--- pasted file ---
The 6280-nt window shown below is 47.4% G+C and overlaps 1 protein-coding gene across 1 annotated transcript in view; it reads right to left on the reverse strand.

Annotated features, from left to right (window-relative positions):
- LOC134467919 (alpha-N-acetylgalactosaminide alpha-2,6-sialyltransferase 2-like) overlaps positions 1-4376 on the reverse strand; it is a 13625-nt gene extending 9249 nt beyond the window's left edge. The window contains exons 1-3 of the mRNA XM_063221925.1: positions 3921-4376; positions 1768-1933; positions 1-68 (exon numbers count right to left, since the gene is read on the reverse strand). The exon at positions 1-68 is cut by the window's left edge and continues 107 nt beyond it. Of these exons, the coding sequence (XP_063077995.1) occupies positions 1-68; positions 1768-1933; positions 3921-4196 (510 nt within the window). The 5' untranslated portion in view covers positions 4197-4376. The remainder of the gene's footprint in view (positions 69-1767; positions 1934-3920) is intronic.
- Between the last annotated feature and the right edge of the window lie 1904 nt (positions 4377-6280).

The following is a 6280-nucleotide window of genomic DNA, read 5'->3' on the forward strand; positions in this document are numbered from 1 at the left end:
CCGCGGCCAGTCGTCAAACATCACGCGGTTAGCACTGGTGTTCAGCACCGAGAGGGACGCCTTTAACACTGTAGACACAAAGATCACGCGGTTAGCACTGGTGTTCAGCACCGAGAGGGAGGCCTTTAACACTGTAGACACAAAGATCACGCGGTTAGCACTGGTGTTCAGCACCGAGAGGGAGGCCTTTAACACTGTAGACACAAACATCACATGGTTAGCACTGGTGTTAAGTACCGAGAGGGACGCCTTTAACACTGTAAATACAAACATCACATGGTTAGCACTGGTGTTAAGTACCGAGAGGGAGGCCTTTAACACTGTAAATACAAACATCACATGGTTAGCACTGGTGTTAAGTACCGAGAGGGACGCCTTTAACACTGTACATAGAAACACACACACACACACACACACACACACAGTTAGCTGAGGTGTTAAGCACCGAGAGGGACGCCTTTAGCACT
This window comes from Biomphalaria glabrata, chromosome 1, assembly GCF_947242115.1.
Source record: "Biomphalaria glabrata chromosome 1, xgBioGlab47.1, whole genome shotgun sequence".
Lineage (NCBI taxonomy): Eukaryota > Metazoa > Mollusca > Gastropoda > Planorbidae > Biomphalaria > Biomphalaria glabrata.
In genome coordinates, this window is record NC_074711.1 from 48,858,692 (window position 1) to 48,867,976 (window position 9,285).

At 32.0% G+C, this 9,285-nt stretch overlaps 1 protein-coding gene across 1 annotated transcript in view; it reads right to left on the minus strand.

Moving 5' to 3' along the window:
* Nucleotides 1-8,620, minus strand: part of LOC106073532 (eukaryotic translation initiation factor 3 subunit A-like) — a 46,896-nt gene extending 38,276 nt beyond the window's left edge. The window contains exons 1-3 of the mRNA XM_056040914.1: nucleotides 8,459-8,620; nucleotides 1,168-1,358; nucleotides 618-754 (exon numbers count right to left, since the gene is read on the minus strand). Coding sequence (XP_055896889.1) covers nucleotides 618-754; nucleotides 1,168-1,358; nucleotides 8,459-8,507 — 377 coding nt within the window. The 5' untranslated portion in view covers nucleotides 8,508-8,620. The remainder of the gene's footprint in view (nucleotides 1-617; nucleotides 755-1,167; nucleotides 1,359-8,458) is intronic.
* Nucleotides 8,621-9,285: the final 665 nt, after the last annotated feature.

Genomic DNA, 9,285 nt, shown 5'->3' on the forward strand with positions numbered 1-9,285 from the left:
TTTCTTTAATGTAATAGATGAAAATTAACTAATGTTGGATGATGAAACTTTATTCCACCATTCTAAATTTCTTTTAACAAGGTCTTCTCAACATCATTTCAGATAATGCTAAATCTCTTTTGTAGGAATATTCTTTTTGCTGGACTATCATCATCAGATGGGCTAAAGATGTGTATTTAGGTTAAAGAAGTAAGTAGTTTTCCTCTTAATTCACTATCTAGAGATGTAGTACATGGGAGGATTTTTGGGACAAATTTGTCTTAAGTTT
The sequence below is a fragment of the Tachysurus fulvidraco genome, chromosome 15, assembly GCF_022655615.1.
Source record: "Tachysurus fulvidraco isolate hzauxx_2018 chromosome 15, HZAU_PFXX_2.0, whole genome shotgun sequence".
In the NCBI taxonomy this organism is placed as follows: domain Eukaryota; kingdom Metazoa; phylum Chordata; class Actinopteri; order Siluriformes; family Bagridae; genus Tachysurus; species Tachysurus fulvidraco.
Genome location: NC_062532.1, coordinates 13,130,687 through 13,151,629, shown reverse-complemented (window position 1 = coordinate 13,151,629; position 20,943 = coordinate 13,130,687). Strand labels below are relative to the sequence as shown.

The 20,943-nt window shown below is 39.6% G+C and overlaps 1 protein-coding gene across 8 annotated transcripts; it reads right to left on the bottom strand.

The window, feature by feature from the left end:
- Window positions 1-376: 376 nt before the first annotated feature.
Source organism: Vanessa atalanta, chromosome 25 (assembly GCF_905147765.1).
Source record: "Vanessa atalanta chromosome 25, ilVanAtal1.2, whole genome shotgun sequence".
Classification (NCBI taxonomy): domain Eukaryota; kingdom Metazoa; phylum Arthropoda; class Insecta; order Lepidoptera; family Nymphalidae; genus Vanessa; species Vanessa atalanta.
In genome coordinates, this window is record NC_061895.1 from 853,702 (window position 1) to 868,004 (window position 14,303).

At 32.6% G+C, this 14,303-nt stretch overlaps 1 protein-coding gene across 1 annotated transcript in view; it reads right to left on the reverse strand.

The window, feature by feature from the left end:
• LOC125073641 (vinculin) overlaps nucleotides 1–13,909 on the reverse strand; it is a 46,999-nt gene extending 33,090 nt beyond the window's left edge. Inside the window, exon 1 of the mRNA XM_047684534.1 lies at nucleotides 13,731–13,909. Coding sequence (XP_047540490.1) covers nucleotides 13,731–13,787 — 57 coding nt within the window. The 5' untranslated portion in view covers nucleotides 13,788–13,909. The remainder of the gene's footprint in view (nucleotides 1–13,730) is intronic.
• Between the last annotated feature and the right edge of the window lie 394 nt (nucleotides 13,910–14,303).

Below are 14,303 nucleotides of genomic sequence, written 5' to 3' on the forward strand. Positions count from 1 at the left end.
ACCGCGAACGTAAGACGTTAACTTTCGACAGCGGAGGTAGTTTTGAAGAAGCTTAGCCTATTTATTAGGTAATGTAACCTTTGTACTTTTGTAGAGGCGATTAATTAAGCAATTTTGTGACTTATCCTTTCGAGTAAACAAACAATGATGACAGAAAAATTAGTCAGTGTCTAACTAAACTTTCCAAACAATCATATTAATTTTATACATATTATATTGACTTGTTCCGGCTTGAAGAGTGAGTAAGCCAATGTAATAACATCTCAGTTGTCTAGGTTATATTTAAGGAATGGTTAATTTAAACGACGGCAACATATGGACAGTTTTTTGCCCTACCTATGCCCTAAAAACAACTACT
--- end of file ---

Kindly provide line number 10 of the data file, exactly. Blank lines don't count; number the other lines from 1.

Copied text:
In genome coordinates, this window is record NC_074711.1 from 48,858,692 (window position 1) to 48,867,976 (window position 9,285).